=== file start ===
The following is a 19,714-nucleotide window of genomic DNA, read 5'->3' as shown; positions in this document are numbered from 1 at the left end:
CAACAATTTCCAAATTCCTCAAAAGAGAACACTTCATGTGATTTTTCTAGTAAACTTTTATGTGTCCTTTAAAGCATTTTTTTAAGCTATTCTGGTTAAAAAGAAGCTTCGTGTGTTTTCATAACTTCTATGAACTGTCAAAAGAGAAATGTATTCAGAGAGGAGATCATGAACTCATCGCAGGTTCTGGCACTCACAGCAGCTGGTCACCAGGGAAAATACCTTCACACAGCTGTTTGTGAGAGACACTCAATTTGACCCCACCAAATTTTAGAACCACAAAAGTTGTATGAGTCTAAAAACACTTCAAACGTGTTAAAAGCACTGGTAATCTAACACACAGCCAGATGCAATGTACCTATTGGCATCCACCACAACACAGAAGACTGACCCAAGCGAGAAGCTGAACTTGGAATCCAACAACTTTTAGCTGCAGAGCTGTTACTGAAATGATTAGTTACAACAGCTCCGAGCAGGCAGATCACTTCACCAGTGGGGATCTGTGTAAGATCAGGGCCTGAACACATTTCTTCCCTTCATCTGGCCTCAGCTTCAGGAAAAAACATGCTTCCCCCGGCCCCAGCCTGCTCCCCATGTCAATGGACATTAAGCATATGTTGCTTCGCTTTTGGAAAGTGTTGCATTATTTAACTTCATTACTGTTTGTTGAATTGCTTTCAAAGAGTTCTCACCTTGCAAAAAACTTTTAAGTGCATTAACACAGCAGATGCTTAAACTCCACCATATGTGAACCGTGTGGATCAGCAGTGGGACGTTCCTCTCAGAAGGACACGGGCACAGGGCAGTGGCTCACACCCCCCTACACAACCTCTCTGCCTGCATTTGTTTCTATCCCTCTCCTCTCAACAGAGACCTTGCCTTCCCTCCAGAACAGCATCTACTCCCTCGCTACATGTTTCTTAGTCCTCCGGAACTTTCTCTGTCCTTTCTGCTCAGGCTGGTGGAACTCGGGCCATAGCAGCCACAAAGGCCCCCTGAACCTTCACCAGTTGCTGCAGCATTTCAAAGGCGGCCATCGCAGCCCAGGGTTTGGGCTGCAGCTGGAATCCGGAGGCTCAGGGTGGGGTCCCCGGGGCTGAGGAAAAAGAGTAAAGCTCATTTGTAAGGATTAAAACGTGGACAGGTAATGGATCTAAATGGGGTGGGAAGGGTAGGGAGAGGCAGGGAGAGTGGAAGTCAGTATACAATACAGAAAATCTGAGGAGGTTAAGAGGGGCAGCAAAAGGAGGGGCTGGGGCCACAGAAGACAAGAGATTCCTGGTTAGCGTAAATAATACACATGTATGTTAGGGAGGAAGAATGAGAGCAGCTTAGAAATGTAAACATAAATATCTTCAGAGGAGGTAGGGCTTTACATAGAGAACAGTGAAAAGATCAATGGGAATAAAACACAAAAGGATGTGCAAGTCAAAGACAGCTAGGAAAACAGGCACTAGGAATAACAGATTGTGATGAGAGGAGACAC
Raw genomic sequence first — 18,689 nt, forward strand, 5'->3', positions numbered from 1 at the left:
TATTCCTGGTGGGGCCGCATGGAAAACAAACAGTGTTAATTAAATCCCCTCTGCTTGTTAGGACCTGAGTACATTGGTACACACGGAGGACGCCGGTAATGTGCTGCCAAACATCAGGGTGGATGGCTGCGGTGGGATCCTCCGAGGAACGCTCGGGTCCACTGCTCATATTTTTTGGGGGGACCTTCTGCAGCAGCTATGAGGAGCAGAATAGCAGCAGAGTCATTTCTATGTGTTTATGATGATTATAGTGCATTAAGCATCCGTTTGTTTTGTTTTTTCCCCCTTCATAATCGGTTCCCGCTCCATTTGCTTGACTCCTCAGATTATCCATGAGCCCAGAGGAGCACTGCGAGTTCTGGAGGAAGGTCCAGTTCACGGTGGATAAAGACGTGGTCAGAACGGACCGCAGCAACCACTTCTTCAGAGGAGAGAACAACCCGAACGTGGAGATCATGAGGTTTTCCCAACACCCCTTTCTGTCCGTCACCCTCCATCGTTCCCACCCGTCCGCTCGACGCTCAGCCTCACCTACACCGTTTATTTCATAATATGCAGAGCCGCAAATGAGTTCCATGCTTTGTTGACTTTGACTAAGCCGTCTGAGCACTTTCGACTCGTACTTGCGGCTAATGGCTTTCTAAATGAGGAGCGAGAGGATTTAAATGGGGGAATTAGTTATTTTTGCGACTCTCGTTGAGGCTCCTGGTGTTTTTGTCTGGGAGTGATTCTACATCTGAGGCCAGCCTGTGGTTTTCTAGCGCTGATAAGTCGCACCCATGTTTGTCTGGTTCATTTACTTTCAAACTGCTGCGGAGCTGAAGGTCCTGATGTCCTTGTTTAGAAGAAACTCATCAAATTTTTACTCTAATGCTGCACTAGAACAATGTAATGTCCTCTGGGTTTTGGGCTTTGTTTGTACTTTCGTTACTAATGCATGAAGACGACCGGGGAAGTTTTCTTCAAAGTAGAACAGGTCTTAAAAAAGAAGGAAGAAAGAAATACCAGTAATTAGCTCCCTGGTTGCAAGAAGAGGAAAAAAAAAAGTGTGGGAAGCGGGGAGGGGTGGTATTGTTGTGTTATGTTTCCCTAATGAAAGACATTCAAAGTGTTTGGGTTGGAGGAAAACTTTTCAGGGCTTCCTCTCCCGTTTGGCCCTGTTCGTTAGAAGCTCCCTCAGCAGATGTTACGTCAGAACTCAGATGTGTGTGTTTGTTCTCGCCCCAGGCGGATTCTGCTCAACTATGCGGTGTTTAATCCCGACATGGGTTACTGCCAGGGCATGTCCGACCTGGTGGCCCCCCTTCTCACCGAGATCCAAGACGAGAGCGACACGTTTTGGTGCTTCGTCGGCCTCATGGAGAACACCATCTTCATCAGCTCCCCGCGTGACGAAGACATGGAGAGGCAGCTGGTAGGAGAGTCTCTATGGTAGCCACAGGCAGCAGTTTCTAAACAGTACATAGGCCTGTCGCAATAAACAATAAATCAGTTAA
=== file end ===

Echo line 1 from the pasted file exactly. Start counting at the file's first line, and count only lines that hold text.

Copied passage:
The following is a 19,714-nucleotide window of genomic DNA, read 5'->3' as shown; positions in this document are numbered from 1 at the left end: